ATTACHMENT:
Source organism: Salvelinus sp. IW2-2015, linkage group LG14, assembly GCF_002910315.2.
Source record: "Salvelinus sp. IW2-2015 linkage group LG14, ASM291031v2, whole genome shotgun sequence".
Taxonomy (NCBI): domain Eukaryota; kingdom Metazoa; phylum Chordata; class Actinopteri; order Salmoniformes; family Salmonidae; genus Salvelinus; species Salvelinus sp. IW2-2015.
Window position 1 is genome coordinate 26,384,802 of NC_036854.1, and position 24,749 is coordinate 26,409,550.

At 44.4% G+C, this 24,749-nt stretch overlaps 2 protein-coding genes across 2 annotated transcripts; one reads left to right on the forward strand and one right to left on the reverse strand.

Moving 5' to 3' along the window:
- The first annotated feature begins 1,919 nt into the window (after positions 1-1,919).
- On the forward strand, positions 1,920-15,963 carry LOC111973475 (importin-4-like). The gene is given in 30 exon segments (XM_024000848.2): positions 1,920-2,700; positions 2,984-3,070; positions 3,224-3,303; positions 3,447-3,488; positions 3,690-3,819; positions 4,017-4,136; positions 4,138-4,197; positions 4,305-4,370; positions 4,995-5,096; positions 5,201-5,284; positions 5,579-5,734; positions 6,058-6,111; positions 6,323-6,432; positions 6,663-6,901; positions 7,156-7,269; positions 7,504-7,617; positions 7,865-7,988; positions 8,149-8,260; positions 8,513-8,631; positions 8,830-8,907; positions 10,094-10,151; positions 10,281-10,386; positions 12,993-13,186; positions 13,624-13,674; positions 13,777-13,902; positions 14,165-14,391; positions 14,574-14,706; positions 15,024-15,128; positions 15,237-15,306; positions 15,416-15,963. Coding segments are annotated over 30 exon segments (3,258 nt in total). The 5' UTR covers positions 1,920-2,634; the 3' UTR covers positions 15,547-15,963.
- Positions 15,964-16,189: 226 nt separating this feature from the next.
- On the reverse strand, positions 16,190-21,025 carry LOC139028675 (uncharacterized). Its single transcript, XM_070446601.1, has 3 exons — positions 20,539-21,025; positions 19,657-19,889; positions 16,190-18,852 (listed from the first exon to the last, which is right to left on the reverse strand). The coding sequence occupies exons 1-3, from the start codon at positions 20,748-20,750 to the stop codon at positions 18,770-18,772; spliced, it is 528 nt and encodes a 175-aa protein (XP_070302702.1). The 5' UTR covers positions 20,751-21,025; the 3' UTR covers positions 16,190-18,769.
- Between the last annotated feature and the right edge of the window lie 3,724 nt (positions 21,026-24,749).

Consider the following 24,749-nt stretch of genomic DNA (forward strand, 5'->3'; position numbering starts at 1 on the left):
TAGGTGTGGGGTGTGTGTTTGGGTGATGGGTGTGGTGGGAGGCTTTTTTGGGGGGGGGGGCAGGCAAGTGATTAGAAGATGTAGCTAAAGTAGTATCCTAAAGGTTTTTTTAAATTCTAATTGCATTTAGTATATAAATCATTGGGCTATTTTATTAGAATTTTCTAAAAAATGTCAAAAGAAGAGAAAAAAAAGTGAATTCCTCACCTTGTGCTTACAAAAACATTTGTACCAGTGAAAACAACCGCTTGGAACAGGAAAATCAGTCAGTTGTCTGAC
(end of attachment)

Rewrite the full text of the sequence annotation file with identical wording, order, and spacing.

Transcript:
Source organism: Salvelinus sp. IW2-2015, linkage group LG14, assembly GCF_002910315.2.
Source record: "Salvelinus sp. IW2-2015 linkage group LG14, ASM291031v2, whole genome shotgun sequence".
Taxonomy (NCBI): domain Eukaryota; kingdom Metazoa; phylum Chordata; class Actinopteri; order Salmoniformes; family Salmonidae; genus Salvelinus; species Salvelinus sp. IW2-2015.
Window position 1 is genome coordinate 26,384,802 of NC_036854.1, and position 24,749 is coordinate 26,409,550.

At 44.4% G+C, this 24,749-nt stretch overlaps 2 protein-coding genes across 2 annotated transcripts; one reads left to right on the forward strand and one right to left on the reverse strand.

Moving 5' to 3' along the window:
- The first annotated feature begins 1,919 nt into the window (after positions 1-1,919).
- On the forward strand, positions 1,920-15,963 carry LOC111973475 (importin-4-like). The gene is given in 30 exon segments (XM_024000848.2): positions 1,920-2,700; positions 2,984-3,070; positions 3,224-3,303; positions 3,447-3,488; positions 3,690-3,819; positions 4,017-4,136; positions 4,138-4,197; positions 4,305-4,370; positions 4,995-5,096; positions 5,201-5,284; positions 5,579-5,734; positions 6,058-6,111; positions 6,323-6,432; positions 6,663-6,901; positions 7,156-7,269; positions 7,504-7,617; positions 7,865-7,988; positions 8,149-8,260; positions 8,513-8,631; positions 8,830-8,907; positions 10,094-10,151; positions 10,281-10,386; positions 12,993-13,186; positions 13,624-13,674; positions 13,777-13,902; positions 14,165-14,391; positions 14,574-14,706; positions 15,024-15,128; positions 15,237-15,306; positions 15,416-15,963. Coding segments are annotated over 30 exon segments (3,258 nt in total). The 5' UTR covers positions 1,920-2,634; the 3' UTR covers positions 15,547-15,963.
- Positions 15,964-16,189: 226 nt separating this feature from the next.
- On the reverse strand, positions 16,190-21,025 carry LOC139028675 (uncharacterized). Its single transcript, XM_070446601.1, has 3 exons — positions 20,539-21,025; positions 19,657-19,889; positions 16,190-18,852 (listed from the first exon to the last, which is right to left on the reverse strand). The coding sequence occupies exons 1-3, from the start codon at positions 20,748-20,750 to the stop codon at positions 18,770-18,772; spliced, it is 528 nt and encodes a 175-aa protein (XP_070302702.1). The 5' UTR covers positions 20,751-21,025; the 3' UTR covers positions 16,190-18,769.
- Between the last annotated feature and the right edge of the window lie 3,724 nt (positions 21,026-24,749).

Consider the following 24,749-nt stretch of genomic DNA (forward strand, 5'->3'; position numbering starts at 1 on the left):
TAGGTGTGGGGTGTGTGTTTGGGTGATGGGTGTGGTGGGAGGCTTTTTTGGGGGGGGGGGCAGGCAAGTGATTAGAAGATGTAGCTAAAGTAGTATCCTAAAGGTTTTTTTAAATTCTAATTGCATTTAGTATATAAATCATTGGGCTATTTTATTAGAATTTTCTAAAAAATGTCAAAAGAAGAGAAAAAAAAGTGAATTCCTCACCTTGTGCTTACAAAAACATTTGTACCAGTGAAAACAACCGCTTGGAACAGGAAAATCAGTCAGTTGTCTGAC